by Thomas Middleton and William Rowley.
Young Vic 66 The Cut SE1 8LZ To 22 December 2012.
Mon–Sat 7.30pm Mat Wed & Sat 2.30pm no mat 5 Dec.
Audio-described 14 Dec.
Captioned 12 Dec 7.30pm.
Runs 2hr 15min No interval.
TICKETS: 0207 922 2922.
Review: William Russell 26 November.
Still forceful but it doesn’t fill the bigger space.
The trouble with moving a play – substantially recast as well – to a larger venue is that what made it a hit in the first place can disappear in the process of having to rethink it in terms of the new space.
Joe Hill-Gibbins’ production of this Jacobean drama of murder, sex and insanity, opened in the Young Vic’s Maria studio earlier this year and was a huge success. Transferred to the windy spaces of the main house it remains extremely watchable, but some of the performances fail to dominate the action and it is more miss than hit.
As Beatrice-Joanna, the reluctant bride who gets out of an arranged marriage in quite the wrong way, Sinead Matthews, new to the cast, looks lovely but her husky voice fails to fill the house and she does rather gabble the lines. As De Flores, the servant who lusts after her and carries out the murders on her behalf, a sort of homicidal Malvolio, Zubin Varla, also new, is terrific, a man driven by desire to desperate deeds.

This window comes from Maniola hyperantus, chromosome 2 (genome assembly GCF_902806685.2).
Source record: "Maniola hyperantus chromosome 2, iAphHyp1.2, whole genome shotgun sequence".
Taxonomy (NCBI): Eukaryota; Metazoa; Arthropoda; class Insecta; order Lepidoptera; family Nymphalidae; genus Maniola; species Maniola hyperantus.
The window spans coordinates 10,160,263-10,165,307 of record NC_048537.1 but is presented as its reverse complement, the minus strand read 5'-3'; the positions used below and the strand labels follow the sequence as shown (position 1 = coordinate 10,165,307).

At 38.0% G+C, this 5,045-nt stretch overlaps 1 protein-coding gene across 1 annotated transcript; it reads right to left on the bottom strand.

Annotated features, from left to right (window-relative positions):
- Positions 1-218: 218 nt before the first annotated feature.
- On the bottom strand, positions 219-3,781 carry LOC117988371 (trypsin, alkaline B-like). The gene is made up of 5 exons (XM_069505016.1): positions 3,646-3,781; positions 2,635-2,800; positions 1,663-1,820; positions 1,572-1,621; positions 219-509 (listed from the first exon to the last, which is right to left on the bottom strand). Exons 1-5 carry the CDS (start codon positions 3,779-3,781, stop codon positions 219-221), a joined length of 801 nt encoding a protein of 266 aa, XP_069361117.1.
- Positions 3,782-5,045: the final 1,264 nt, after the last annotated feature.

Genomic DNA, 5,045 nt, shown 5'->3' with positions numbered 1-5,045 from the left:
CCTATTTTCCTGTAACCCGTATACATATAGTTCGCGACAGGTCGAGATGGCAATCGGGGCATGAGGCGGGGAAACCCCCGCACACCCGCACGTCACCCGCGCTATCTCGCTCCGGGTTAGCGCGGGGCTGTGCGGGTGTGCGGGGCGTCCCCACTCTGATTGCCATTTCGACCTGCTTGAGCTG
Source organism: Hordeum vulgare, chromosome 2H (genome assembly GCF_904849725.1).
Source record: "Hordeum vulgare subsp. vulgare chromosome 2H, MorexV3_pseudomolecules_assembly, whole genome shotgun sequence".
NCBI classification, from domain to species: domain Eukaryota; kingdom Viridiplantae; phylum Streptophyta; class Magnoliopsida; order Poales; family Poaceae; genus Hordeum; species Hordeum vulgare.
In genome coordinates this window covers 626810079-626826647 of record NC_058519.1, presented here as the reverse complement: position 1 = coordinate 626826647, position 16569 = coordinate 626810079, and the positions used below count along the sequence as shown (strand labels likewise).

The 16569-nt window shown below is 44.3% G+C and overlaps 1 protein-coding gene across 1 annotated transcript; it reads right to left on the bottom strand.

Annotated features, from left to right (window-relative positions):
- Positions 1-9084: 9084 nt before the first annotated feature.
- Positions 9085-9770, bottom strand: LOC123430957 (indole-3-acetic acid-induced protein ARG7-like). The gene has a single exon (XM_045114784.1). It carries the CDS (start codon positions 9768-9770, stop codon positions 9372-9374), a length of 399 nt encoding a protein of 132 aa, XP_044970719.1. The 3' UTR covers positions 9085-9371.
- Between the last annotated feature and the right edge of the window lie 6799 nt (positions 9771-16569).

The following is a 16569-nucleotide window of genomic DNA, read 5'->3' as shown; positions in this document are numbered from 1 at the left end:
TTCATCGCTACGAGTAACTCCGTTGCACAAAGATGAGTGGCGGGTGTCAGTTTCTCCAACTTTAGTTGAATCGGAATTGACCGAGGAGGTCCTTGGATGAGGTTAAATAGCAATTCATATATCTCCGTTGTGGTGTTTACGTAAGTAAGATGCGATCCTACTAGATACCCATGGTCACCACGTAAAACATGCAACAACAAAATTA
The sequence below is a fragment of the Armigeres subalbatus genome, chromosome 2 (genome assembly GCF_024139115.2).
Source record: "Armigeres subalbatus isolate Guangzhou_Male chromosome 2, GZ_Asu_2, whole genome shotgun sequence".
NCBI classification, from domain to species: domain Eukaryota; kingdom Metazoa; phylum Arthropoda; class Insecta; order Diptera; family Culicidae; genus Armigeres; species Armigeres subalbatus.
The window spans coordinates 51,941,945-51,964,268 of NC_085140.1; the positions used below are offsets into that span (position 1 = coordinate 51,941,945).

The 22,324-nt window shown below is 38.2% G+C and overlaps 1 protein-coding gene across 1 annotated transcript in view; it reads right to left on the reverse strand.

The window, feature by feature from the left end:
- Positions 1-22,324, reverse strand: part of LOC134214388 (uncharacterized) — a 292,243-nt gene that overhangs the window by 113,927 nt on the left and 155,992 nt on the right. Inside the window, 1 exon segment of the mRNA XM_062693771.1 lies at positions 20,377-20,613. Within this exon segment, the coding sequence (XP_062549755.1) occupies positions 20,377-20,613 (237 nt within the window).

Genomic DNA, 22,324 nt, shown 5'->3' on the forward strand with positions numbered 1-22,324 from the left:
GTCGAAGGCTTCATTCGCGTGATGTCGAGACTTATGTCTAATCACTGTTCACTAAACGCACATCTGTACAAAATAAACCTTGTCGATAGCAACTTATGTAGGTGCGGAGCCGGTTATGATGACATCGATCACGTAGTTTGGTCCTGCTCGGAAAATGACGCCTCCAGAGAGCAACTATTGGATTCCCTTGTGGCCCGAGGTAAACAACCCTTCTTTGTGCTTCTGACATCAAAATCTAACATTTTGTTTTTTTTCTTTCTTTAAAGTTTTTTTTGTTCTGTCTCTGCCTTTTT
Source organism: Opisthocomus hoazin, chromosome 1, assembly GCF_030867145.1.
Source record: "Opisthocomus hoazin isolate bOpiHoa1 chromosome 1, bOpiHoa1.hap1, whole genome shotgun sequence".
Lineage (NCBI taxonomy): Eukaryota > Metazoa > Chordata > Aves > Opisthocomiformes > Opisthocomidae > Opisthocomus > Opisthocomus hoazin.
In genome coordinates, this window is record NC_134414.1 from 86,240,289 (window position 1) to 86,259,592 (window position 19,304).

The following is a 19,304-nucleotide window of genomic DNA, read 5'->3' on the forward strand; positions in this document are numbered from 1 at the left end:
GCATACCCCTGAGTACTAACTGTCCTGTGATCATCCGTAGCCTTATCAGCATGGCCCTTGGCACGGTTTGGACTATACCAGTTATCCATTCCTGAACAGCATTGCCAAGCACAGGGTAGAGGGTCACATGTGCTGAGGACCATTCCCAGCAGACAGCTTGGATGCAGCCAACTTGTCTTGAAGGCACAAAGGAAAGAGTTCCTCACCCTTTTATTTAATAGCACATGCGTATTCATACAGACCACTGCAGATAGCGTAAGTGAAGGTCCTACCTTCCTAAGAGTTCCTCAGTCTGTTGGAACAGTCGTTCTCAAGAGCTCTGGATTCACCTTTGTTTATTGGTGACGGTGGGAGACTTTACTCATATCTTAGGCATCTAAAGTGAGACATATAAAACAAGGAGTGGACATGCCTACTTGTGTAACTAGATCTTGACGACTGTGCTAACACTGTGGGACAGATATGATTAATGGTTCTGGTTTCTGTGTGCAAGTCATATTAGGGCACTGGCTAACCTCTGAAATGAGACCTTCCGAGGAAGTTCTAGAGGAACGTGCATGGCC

The main plot involving Beatrice-Joanna is played in parallel with a sub-plot set in an asylum, a comic caper in which two lovers meet behind the back of the woman’s husband – the swain pretends to be mad – while fooling the servant who loves the woman.
As the obese guardian of the madhouse, Lollio, a role possibly originally played by Rowley, Alex Beckett does a hilarious comic turn. It is an interesting take on Jacobean tragedy, which can drown in ruffs and farthingales.
The cast play double roles in the two “dramas” effectively enough, and when in doubt Hill-Gibbins throws in a food fight or two for good measure. These Jacobean plays were the 17th century equivalent of horror movies and this production does deserve its second chance, but something has clearly been lost en route.
Jasperino/Lollio: Alex Beckett.
Alsemero: Harry Hadden-Paton.
Antonio/Tomazo: Nick Lee.
Albius/Alonzo: Alex Lowe.
Diaphanta/Isabella: Eleanor Matsuura.
Beatrice-Joanna: Sinead Matthews.
De Flores: Zubin Varla.
Vermandero: Howard Ward.
Director: Jo Hill-Gibbins.
Lighting: James Farncombe.
Sound: David McSeveney.
Choreographer: Maxine Doyle.
Fight: Alison de Burgh.
Dramaturg: Zoe Svendson.
Associate director: Jeff James.